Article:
For Some Former NFL Players, 'Life After Football' Can Be UncertainPlay
“The NFL ravenously devours the men who play its game in order to create the players that make the league successful. You’re either inside the bubble or you’re out.” That idea is at the core of 'Is There Life After Football? Surviving The NFL,' a new book by Marquette University sociology professors James Holstein and Richard Jones and former NFL linebacker George Koonce, Jr.
Holstein and Koonce spoke with Doug Tribou about their new book.
Highlights from Doug's conversation with James Holstein and George Koonce, Jr.
DT: George, I’d like to start inside the bubble. You played for nine seasons in the NFL from 1992 to 2000, and won a Super Bowl with the Green Bay Packers. Describe what it was like to live in that bubble
DT: James, in the book, you write that NFL teams come “perilously close to babysitting players.” How does that kind of treatment affect players?
JH: After years and years of having things done for you, it creates a sort of dependency. This dependency kind of deprives players of the chance to grow up into the sorts of adults their age peers may be. Guys are ill-equipped to be set free out into the world and to manage for themselves.
DT: George, to me one of the most striking things in the book is the revelation that you played your final game in the 2000 season, but didn’t realize it was your last until two and a half seasons later. How did that happen?
GK: I signed a one-year deal with the Seattle Seahawks in 2000, end up starting 16 out of 16 ballgames. I was second on the team in tackles. And I was just waiting by the phone for the next two years, basically, looking for another opportunity. The opportunity never came. My wife at the time said, 'George, it's all over, you have to move on.' It was tough being, kind of, hung out to dry and not knowing one way or the other whether my career was over with.
DT: George, you went back to school, earned a master’s and then a Ph.D. Your post-NFL career has included positions with the Packers, the University of Wisconsin-Milwaukee, and your current job as Vice President of Advancement at Marian University. For you, what was the key to finding life after football?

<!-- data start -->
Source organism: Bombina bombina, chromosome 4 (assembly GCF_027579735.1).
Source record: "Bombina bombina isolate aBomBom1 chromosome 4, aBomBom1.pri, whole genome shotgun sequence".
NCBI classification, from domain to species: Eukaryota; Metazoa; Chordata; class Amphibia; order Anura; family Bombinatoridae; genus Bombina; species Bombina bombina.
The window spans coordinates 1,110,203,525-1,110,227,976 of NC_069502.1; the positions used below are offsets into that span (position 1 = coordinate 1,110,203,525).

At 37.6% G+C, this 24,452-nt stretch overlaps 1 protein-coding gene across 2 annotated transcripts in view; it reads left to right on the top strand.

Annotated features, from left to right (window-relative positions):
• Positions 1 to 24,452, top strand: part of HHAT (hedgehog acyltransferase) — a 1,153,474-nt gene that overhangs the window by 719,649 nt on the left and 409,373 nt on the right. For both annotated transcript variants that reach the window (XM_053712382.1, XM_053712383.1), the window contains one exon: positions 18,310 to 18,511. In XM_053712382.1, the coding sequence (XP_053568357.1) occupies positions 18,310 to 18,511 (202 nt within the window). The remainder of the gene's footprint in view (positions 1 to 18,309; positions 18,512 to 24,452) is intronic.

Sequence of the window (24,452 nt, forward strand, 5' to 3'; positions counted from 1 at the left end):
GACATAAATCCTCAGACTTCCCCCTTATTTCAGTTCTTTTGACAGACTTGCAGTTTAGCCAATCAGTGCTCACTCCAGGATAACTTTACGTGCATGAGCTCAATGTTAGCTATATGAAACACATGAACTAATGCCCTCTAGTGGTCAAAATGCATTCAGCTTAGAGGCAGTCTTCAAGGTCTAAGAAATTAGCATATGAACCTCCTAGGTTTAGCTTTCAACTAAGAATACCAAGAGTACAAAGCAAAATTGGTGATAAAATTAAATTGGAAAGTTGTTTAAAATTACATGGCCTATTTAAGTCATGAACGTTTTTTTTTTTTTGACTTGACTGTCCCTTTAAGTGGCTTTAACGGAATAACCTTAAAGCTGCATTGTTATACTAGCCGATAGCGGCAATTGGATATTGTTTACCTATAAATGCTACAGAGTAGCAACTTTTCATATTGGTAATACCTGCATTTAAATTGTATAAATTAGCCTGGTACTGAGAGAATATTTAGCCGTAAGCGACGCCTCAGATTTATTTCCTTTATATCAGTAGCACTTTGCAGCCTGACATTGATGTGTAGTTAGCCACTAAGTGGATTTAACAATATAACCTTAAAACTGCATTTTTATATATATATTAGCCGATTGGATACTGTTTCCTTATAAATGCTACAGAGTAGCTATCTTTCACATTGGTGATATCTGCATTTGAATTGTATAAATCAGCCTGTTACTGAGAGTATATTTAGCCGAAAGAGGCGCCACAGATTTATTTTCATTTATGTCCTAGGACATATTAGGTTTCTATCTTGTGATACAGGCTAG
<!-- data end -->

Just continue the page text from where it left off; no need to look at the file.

GK: I just wanted to find my passion and my purpose. At one point in my life, I thought running around on a football field was my purpose. That is furthest from the truth. I'm all about trying to give individuals opportunity. Fifty to fifty-five percent of our students are from low-income families, or they're the first in their families to go to college. So basically what I'm trying to do is help close that gap and give them the necessary resources to get that college degree so they can live out the American dream. Because if it wasn't for a football scholarship, I would've never had a chance to go to college.
[sidebar title="An Excerpt From 'Life After Football'" width="630" align="right"] Read an excerpt from 'Is There Life After Football?: Surviving the NFL'[/sidebar]DT: James, near the end of the book you make some recommendations about what the NFL could do to improve the life of players who've left the league. Tell us a little about some of your top recommendations.
JH: A lot of the things we would suggest are, at least partially, in place. The league itself and the Player's Association, the union, if you go their web sites you can see an extensive list of services and different programs that are available to help players move into new careers, to help them with their health problems, and to help them with their money problems. A second thing, the NFL with its non-guaranteed contracts and with its salary cap does not pay nearly as well as the other sports leagues. The average player in the NFL makes, maybe, $2 million a year now? It's over $5 million in Major League Baseball. The reason is, primarily, this non-guaranteed contract which leaves players like George, who signed good contracts in good faith, but when the team wanted to move on, they moved on without him.
This segment aired on January 24, 2015.